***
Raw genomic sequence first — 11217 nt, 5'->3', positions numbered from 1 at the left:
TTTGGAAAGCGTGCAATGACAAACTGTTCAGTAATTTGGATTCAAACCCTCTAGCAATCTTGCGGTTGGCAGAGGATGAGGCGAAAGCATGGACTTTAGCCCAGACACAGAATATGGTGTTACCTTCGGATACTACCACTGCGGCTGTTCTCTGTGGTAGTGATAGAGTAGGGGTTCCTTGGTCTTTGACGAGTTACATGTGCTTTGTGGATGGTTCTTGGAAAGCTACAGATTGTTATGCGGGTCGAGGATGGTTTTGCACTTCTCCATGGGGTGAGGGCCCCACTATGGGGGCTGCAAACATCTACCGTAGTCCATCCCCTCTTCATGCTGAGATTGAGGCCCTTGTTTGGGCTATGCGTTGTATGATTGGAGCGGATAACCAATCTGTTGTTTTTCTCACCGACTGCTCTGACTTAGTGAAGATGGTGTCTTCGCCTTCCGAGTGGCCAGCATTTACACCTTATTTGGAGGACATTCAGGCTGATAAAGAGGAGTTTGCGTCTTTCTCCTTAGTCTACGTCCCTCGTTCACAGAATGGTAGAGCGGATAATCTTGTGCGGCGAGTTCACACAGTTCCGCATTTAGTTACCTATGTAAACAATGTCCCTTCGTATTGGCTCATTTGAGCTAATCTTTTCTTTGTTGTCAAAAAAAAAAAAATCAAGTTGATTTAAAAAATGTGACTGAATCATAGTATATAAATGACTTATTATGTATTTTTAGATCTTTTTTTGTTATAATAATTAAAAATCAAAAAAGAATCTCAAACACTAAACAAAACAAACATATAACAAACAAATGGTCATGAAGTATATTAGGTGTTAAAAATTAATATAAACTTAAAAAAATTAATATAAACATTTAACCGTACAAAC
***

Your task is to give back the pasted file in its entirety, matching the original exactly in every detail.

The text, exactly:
Raw genomic sequence first — 11217 nt, 5'->3', positions numbered from 1 at the left:
TTTGGAAAGCGTGCAATGACAAACTGTTCAGTAATTTGGATTCAAACCCTCTAGCAATCTTGCGGTTGGCAGAGGATGAGGCGAAAGCATGGACTTTAGCCCAGACACAGAATATGGTGTTACCTTCGGATACTACCACTGCGGCTGTTCTCTGTGGTAGTGATAGAGTAGGGGTTCCTTGGTCTTTGACGAGTTACATGTGCTTTGTGGATGGTTCTTGGAAAGCTACAGATTGTTATGCGGGTCGAGGATGGTTTTGCACTTCTCCATGGGGTGAGGGCCCCACTATGGGGGCTGCAAACATCTACCGTAGTCCATCCCCTCTTCATGCTGAGATTGAGGCCCTTGTTTGGGCTATGCGTTGTATGATTGGAGCGGATAACCAATCTGTTGTTTTTCTCACCGACTGCTCTGACTTAGTGAAGATGGTGTCTTCGCCTTCCGAGTGGCCAGCATTTACACCTTATTTGGAGGACATTCAGGCTGATAAAGAGGAGTTTGCGTCTTTCTCCTTAGTCTACGTCCCTCGTTCACAGAATGGTAGAGCGGATAATCTTGTGCGGCGAGTTCACACAGTTCCGCATTTAGTTACCTATGTAAACAATGTCCCTTCGTATTGGCTCATTTGAGCTAATCTTTTCTTTGTTGTCAAAAAAAAAAAAATCAAGTTGATTTAAAAAATGTGACTGAATCATAGTATATAAATGACTTATTATGTATTTTTAGATCTTTTTTTGTTATAATAATTAAAAATCAAAAAAGAATCTCAAACACTAAACAAAACAAACATATAACAAACAAATGGTCATGAAGTATATTAGGTGTTAAAAATTAATATAAACTTAAAAAAATTAATATAAACATTTAACCGTACAAAC